“That required role modeling, transparency and hard work,” said Parker-Bentum. And it meant putting money and resources “where our mouth is. We wanted the voice of the community to select the best possible consultant. We had to mean it that unions would have a voice in selecting the Diversity & Inclusion (D & I) consultant, that staff would have a part in speaking to the curricula and vetting content” said Parker-Bentum.
League of California Cities “Award for the Advancement of Diverse Communities”
“People come up to me and talk about what an impressive job I have done in building, launching and rolling out this training initiative. I redirect them to our City Manager Dee–that is where one would need to go to look for that elusive leadership model…someone who walks the walk, talks the talk and clears the path for others to walk alongside,” said Parker-Bentum. “She is the real deal.”
In February, Berkeley City Manager Dee Williams-Ridley was honored by the League of California Cities for a variety of groundbreaking Diversity & Inclusion initiatives, including the Citywide Diversity & Inclusion Training program.
“She insisted that all organizational leadership attend the training program, empowering and modeling full inclusion from a variety of levels while also advocating and promoting the importance of Race & Equity best practices. She went to considerable lengths to endorse and reiterate the importance of shoulder to shoulder inclusion.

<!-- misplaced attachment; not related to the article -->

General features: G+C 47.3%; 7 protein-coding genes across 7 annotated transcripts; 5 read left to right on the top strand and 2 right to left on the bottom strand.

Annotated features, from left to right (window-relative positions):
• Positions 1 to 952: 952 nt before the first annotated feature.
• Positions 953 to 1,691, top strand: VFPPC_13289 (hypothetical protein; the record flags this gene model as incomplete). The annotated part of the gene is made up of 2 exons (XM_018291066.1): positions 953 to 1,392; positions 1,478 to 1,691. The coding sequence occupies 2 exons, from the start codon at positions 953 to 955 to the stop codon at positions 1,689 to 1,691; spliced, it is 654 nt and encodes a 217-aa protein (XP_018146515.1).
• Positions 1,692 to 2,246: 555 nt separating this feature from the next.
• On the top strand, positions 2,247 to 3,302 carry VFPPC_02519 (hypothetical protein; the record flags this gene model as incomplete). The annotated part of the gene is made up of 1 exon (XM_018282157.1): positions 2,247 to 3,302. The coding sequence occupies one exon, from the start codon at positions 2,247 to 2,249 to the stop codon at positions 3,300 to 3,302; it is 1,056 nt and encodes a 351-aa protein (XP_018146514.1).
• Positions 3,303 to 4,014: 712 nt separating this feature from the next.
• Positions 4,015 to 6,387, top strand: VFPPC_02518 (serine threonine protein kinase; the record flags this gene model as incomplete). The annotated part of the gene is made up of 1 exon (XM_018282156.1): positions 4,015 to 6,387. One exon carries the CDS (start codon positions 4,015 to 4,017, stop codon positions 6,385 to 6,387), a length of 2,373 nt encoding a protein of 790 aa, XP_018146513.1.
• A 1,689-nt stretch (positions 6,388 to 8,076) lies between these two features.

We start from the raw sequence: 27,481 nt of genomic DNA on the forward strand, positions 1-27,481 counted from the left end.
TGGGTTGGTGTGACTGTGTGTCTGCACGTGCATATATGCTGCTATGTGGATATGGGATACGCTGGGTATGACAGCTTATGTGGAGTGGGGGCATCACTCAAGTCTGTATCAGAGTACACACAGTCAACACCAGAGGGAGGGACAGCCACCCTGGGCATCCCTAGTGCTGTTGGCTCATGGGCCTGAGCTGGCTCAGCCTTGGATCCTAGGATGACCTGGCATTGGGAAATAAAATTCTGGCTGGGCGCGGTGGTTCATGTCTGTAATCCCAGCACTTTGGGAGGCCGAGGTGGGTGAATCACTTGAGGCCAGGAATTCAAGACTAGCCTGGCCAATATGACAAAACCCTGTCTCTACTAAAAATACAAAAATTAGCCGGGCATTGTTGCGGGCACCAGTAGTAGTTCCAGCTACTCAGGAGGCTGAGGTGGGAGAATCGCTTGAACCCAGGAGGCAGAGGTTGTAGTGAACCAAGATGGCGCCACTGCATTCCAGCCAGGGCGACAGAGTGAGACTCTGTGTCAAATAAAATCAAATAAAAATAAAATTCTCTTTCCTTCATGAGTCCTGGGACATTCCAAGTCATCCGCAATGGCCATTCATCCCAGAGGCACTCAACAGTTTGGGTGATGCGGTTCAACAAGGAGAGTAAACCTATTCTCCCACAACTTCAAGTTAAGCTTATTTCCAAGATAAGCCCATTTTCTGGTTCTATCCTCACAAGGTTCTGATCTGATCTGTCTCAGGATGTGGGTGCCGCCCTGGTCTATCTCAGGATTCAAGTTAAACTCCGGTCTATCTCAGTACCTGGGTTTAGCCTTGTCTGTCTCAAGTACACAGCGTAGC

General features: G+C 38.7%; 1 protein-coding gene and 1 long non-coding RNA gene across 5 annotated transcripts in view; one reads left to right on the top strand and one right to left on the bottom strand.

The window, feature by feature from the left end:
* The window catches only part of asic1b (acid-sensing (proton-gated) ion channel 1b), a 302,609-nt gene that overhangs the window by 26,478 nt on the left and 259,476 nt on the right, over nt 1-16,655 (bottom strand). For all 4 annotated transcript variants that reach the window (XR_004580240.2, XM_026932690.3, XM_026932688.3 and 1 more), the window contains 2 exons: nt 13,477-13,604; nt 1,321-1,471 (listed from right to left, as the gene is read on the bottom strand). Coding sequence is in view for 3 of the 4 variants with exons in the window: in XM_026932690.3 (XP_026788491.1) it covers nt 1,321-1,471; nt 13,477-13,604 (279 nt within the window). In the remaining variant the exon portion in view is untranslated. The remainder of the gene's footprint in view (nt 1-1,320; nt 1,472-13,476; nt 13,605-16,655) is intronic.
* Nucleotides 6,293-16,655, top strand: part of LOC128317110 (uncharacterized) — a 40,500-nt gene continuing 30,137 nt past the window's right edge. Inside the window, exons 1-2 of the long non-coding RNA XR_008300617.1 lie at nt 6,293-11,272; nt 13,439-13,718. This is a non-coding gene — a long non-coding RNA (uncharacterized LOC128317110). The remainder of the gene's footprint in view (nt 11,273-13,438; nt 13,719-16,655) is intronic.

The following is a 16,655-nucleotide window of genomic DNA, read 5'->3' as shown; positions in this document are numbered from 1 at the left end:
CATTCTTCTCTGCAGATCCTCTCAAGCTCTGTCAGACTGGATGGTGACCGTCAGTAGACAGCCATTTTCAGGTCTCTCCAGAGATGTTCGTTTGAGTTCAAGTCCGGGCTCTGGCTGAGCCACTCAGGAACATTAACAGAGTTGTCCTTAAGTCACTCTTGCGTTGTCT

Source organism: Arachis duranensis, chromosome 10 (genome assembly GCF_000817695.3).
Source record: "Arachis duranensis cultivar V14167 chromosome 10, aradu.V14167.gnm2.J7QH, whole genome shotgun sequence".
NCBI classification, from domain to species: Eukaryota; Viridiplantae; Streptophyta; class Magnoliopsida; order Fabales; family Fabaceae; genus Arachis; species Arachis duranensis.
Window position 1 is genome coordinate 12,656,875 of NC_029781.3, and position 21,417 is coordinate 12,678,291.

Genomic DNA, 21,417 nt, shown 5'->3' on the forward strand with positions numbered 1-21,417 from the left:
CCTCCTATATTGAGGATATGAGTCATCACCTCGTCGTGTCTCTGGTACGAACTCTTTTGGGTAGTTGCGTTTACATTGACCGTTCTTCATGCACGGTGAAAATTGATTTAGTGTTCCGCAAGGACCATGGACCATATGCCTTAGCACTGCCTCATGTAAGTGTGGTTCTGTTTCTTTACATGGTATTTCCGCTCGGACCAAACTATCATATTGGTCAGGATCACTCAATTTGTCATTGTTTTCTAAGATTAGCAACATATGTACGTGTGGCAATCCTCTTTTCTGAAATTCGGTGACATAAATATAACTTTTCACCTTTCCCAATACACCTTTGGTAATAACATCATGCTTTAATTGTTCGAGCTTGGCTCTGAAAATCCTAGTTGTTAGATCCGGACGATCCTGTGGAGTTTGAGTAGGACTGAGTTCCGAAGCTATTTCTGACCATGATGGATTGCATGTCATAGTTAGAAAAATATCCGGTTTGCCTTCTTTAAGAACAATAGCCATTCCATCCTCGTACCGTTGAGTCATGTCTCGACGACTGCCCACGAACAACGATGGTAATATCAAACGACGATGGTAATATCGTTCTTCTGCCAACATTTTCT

Selecting the Right Consultant: Executive Diversity Services, Inc.
“We had a critical nexus: the right leadership, the right environment, the right timing and ultimately the right consultant…and that’s what we found in Executive Diversity Services.
“What we wanted in a consulting entity was one that was savvy, bold and courageous enough to work with us. What we found in EDS was so much more. What I discovered about EDS and Elmer is that this is not just a business, it is a passion and a way of life,” said Parker-Bentum.
“I don’t think this kind of sustainable work is possible unless it is fueled and catalyzed by an intrinsic force that believes in diversity and inclusion as right and true; especially not in Berkeley. Elmer at EDS is an amazing person. He’s in it for the ability to effect change. He truly believes in and models these values.
“We wanted the training to be offered to every single staff person,” said Parker-Bentum. “It is easy enough to say that in offices and conference rooms during a 9 to 5 workday. But what about the workers on the sanitation truck who start driving their trucks on their routes at 4 am and their day ends in the yard at 8 am?” That’s where Executive Diversity Services and President Elmer Dixon proved to be a true partner.